It would be great if every school district had the budget to develop brand new K12 buildings from the ground up—geared for how students learn today. Not only is that not feasible from a budget standpoint for many districts, but it often leaves a perfectly good school building that just needs to be adapted.
“I never teach my pupils. I only attempt to provide the conditions in which they can learn.” – Albert Einstein
There Is No Prescribed Formula For A Transformation
From a design perspective, there isn’t one specific model for planning the transformation of an older school. We find that every school—and therefore every project—is unique.
The overarching goals, however, tend to hold true from project to project:
Space Design Needs To Allow For Access And Flexibility
More and more, education is focused on hands-on learning. That requires a space where instructors and students can work together—and move throughout the space.
Spaces need to be configurable and easily shifted from group learning and collaboration, to centralized demonstration and discussion, to test taking and back again.
Work areas are often larger and modular, requiring more space for movement and configuration. Technology such as LED screens and white boards at workstations are useful in this environment (vs. one screen or white board at the front of the classroom.)
Updating And Modernizing The Physical Structure
Important updates often happen in the background as well. In many older schools, almost every surface has to be replaced or reworked. New carpet, paint, tile, walls. New lighting. Updated heating/cooling systems with better air quality and filtration. And of course, bathrooms, equipment and furniture.
When working with the physical structure, space can be reworked to provide more natural light, more open spaces for collaboration, and better traffic flow throughout the day.
Enhancing Security As A Priority
The driving factor behind many school updates today is an enhancement in security. All schools are focused on controlled access—and knowing who is coming and going at all times. Larger, more urban schools often need redesigned entries for metal detectors or security staff.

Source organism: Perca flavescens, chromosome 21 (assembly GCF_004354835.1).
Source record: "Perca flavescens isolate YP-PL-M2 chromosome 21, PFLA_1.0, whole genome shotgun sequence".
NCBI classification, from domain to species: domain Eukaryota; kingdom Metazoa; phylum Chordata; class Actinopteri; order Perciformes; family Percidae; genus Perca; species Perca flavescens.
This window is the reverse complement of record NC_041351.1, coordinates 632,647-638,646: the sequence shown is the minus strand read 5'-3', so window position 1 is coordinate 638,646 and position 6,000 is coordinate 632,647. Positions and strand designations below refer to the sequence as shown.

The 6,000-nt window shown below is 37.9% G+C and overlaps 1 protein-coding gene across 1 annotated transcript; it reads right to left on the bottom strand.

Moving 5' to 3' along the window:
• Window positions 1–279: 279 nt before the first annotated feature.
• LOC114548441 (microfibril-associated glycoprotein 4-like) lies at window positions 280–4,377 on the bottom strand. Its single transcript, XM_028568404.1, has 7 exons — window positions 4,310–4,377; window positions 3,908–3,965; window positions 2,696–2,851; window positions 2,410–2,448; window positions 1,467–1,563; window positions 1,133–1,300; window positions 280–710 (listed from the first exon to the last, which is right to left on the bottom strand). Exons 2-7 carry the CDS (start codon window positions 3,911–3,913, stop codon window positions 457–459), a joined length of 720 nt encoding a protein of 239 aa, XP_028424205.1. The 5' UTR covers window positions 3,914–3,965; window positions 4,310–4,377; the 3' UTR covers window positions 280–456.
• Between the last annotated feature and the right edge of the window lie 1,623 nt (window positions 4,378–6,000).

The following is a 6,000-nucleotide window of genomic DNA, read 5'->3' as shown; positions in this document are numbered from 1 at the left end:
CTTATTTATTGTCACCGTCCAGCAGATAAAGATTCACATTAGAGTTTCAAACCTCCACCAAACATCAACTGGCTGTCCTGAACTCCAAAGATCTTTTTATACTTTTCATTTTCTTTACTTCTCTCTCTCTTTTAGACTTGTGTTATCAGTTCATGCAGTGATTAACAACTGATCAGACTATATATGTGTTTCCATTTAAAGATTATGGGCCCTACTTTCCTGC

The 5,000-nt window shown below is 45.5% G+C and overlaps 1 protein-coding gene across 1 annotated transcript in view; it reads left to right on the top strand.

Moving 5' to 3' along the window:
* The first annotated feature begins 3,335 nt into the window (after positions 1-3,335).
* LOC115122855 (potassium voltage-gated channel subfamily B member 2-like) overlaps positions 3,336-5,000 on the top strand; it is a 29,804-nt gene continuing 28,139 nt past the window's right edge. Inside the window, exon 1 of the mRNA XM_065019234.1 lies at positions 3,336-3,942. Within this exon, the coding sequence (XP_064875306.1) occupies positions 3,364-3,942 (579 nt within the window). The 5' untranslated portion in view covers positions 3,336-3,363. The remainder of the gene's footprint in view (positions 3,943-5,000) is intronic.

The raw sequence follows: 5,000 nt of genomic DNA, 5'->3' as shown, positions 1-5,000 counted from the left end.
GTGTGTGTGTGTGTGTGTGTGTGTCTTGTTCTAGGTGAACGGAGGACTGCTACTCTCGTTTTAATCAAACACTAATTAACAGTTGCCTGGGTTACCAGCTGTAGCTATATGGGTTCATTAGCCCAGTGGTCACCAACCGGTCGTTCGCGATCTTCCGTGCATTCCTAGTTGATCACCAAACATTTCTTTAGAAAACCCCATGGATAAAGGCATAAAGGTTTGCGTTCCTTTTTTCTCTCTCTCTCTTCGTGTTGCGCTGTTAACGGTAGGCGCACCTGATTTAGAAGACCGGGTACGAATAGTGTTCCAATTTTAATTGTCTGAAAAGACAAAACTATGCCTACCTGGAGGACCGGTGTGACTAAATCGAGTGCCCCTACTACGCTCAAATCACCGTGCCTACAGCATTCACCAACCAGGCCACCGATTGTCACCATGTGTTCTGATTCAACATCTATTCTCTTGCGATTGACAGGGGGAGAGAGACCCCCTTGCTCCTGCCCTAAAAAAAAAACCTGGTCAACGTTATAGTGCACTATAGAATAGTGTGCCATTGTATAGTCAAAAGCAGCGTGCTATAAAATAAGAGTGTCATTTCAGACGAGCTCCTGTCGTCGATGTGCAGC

In the Midwest, enhanced storm shelter areas are an additional safety focus that increasingly drives updates to older schools. We address that more in depth in our “What’s On Your Mind” this month.
More Drastic Updates Often Resemble An Entirely New School
With some projects, the “bones” of the school are usable but the facilities are so dated, a whole new approach is needed. With these projects, the transformation often appears to be a brand new building.
Those projects allow for construction of a new façade with modern materials, brand new entry points and sometimes new wings to the existing building. With an update of that scale, we work to repurpose the existing building as much as possible and then augment the learning spaces with new construction.
A Challenging And Exciting Problem
Making the decision to renovate your existing school building creates a host of challenges—but also limitless opportunities! It’s critical to work with an architectural partner who understands your goals with the new space, and is committed to preserving as much as possible.